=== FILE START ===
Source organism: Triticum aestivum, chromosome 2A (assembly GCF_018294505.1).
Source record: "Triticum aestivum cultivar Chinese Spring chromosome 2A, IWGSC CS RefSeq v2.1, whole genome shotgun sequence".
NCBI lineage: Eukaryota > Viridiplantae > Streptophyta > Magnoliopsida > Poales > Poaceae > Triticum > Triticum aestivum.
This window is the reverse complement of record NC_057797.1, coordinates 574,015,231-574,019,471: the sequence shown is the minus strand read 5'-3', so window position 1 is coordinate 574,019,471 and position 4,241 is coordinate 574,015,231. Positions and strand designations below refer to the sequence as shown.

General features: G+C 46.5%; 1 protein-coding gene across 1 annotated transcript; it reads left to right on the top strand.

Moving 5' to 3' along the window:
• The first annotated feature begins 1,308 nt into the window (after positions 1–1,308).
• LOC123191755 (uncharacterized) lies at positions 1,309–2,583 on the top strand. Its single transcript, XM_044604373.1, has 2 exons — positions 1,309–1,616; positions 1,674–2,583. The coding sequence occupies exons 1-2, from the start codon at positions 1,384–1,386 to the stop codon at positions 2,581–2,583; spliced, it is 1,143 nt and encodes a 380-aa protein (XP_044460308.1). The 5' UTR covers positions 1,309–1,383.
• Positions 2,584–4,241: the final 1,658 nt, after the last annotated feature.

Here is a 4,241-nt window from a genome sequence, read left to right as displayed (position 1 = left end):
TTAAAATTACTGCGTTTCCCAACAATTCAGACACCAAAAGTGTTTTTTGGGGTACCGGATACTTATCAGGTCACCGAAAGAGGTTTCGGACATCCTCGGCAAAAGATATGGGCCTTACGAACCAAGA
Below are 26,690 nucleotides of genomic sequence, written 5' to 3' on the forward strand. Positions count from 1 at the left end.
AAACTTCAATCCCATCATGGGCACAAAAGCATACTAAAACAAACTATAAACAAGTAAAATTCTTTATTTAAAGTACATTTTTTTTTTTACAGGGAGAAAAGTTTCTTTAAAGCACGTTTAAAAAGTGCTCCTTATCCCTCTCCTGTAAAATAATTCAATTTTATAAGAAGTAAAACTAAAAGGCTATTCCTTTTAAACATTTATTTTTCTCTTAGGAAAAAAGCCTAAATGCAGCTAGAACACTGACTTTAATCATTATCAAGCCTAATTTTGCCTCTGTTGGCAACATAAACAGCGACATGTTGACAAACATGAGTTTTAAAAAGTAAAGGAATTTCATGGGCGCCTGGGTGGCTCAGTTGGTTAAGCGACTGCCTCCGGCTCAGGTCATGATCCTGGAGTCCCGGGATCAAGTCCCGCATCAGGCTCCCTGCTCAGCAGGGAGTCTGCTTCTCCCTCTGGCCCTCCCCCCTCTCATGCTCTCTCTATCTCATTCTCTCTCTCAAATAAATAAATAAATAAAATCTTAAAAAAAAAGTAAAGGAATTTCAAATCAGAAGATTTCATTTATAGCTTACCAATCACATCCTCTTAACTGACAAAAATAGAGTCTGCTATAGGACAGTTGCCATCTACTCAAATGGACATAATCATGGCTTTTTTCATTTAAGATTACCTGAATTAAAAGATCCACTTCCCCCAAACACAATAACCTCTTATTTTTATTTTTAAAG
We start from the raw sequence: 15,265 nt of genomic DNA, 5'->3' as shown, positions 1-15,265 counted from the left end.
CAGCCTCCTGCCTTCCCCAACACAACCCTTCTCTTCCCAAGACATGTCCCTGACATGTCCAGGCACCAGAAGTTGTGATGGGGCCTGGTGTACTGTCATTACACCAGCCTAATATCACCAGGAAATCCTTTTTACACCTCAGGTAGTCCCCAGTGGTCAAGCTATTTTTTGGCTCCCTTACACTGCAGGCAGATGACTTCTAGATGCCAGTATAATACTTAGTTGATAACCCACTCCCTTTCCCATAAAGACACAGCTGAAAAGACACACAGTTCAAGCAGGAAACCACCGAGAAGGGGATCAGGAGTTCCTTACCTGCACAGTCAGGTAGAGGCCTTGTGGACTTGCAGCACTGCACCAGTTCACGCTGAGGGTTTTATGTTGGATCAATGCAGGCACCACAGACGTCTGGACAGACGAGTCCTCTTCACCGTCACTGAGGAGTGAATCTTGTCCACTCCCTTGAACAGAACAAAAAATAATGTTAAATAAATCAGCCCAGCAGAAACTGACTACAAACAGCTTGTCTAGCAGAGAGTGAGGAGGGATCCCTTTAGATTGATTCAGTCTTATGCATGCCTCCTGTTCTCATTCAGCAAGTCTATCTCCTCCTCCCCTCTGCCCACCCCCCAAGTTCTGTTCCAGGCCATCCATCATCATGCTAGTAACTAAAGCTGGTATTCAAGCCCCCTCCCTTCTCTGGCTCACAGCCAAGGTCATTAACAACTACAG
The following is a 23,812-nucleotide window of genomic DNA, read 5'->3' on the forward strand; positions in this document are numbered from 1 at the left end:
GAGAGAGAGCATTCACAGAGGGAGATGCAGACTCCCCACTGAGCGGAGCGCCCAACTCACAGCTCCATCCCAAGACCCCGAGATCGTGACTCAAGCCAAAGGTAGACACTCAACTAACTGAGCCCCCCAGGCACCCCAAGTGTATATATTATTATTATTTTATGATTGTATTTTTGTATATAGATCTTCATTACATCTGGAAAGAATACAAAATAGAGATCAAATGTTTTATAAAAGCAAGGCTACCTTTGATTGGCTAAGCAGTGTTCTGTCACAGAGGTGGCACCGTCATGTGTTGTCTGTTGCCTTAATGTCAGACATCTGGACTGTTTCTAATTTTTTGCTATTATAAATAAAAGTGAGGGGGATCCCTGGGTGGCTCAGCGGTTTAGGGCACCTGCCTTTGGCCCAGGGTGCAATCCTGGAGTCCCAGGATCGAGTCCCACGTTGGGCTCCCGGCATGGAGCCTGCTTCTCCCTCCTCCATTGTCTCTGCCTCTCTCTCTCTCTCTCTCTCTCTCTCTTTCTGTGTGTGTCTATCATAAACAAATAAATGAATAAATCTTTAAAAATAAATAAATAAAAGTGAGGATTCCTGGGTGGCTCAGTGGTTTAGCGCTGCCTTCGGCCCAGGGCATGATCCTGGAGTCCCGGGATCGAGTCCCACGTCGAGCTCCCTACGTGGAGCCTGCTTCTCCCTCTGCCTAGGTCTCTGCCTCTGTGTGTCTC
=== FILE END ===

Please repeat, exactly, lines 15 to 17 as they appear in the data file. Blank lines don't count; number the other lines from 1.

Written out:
CAGCCTCCTGCCTTCCCCAACACAACCCTTCTCTTCCCAAGACATGTCCCTGACATGTCCAGGCACCAGAAGTTGTGATGGGGCCTGGTGTACTGTCATTACACCAGCCTAATATCACCAGGAAATCCTTTTTACACCTCAGGTAGTCCCCAGTGGTCAAGCTATTTTTTGGCTCCCTTACACTGCAGGCAGATGACTTCTAGATGCCAGTATAATACTTAGTTGATAACCCACTCCCTTTCCCATAAAGACACAGCTGAAAAGACACACAGTTCAAGCAGGAAACCACCGAGAAGGGGATCAGGAGTTCCTTACCTGCACAGTCAGGTAGAGGCCTTGTGGACTTGCAGCACTGCACCAGTTCACGCTGAGGGTTTTATGTTGGATCAATGCAGGCACCACAGACGTCTGGACAGACGAGTCCTCTTCACCGTCACTGAGGAGTGAATCTTGTCCACTCCCTTGAACAGAACAAAAAATAATGTTAAATAAATCAGCCCAGCAGAAACTGACTACAAACAGCTTGTCTAGCAGAGAGTGAGGAGGGATCCCTTTAGATTGATTCAGTCTTATGCATGCCTCCTGTTCTCATTCAGCAAGTCTATCTCCTCCTCCCCTCTGCCCACCCCCCAAGTTCTGTTCCAGGCCATCCATCATCATGCTAGTAACTAAAGCTGGTATTCAAGCCCCCTCCCTTCTCTGGCTCACAGCCAAGGTCATTAACAACTACAG
The following is a 23,812-nucleotide window of genomic DNA, read 5'->3' on the forward strand; positions in this document are numbered from 1 at the left end:
GAGAGAGAGCATTCACAGAGGGAGATGCAGACTCCCCACTGAGCGGAGCGCCCAACTCACAGCTCCATCCCAAGACCCCGAGATCGTGACTCAAGCCAAAGGTAGACACTCAACTAACTGAGCCCCCCAGGCACCCCAAGTGTATATATTATTATTATTTTATGATTGTATTTTTGTATATAGATCTTCATTACATCTGGAAAGAATACAAAATAGAGATCAAATGTTTTATAAAAGCAAGGCTACCTTTGATTGGCTAAGCAGTGTTCTGTCACAGAGGTGGCACCGTCATGTGTTGTCTGTTGCCTTAATGTCAGACATCTGGACTGTTTCTAATTTTTTGCTATTATAAATAAAAGTGAGGGGGATCCCTGGGTGGCTCAGCGGTTTAGGGCACCTGCCTTTGGCCCAGGGTGCAATCCTGGAGTCCCAGGATCGAGTCCCACGTTGGGCTCCCGGCATGGAGCCTGCTTCTCCCTCCTCCATTGTCTCTGCCTCTCTCTCTCTCTCTCTCTCTCTCTCTTTCTGTGTGTGTCTATCATAAACAAATAAATGAATAAATCTTTAAAAATAAATAAATAAAAGTGAGGATTCCTGGGTGGCTCAGTGGTTTAGCGCTGCCTTCGGCCCAGGGCATGATCCTGGAGTCCCGGGATCGAGTCCCACGTCGAGCTCCCTACGTGGAGCCTGCTTCTCCCTCTGCCTAGGTCTCTGCCTCTGTGTGTCTC